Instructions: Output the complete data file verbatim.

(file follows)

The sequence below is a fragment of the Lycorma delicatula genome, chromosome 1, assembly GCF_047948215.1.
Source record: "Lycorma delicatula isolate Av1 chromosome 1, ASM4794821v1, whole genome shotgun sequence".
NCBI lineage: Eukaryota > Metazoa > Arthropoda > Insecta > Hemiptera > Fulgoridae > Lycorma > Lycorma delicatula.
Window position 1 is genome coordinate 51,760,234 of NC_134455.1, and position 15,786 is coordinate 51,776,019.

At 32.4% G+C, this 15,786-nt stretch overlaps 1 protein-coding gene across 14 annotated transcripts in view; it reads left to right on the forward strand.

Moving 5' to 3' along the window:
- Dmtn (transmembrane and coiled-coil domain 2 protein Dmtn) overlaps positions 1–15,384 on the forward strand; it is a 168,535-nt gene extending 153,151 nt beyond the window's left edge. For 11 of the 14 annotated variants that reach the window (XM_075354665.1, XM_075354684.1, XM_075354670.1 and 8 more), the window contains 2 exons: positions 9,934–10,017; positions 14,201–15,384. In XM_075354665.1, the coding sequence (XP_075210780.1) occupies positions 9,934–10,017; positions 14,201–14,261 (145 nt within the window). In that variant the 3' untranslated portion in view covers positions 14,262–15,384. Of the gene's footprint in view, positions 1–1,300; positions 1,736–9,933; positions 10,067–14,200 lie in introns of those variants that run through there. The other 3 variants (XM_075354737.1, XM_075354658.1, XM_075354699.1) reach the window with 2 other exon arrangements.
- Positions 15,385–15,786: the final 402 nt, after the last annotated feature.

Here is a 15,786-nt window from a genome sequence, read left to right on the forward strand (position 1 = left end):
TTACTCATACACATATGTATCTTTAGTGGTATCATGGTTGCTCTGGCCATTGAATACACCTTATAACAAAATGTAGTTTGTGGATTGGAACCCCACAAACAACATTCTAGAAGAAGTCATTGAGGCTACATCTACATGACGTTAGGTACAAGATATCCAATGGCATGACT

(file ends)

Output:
The sequence below is a fragment of the Lycorma delicatula genome, chromosome 1, assembly GCF_047948215.1.
Source record: "Lycorma delicatula isolate Av1 chromosome 1, ASM4794821v1, whole genome shotgun sequence".
NCBI lineage: Eukaryota > Metazoa > Arthropoda > Insecta > Hemiptera > Fulgoridae > Lycorma > Lycorma delicatula.
Window position 1 is genome coordinate 51,760,234 of NC_134455.1, and position 15,786 is coordinate 51,776,019.

At 32.4% G+C, this 15,786-nt stretch overlaps 1 protein-coding gene across 14 annotated transcripts in view; it reads left to right on the forward strand.

Moving 5' to 3' along the window:
- Dmtn (transmembrane and coiled-coil domain 2 protein Dmtn) overlaps positions 1–15,384 on the forward strand; it is a 168,535-nt gene extending 153,151 nt beyond the window's left edge. For 11 of the 14 annotated variants that reach the window (XM_075354665.1, XM_075354684.1, XM_075354670.1 and 8 more), the window contains 2 exons: positions 9,934–10,017; positions 14,201–15,384. In XM_075354665.1, the coding sequence (XP_075210780.1) occupies positions 9,934–10,017; positions 14,201–14,261 (145 nt within the window). In that variant the 3' untranslated portion in view covers positions 14,262–15,384. Of the gene's footprint in view, positions 1–1,300; positions 1,736–9,933; positions 10,067–14,200 lie in introns of those variants that run through there. The other 3 variants (XM_075354737.1, XM_075354658.1, XM_075354699.1) reach the window with 2 other exon arrangements.
- Positions 15,385–15,786: the final 402 nt, after the last annotated feature.

Here is a 15,786-nt window from a genome sequence, read left to right on the forward strand (position 1 = left end):
TTACTCATACACATATGTATCTTTAGTGGTATCATGGTTGCTCTGGCCATTGAATACACCTTATAACAAAATGTAGTTTGTGGATTGGAACCCCACAAACAACATTCTAGAAGAAGTCATTGAGGCTACATCTACATGACGTTAGGTACAAGATATCCAATGGCATGACT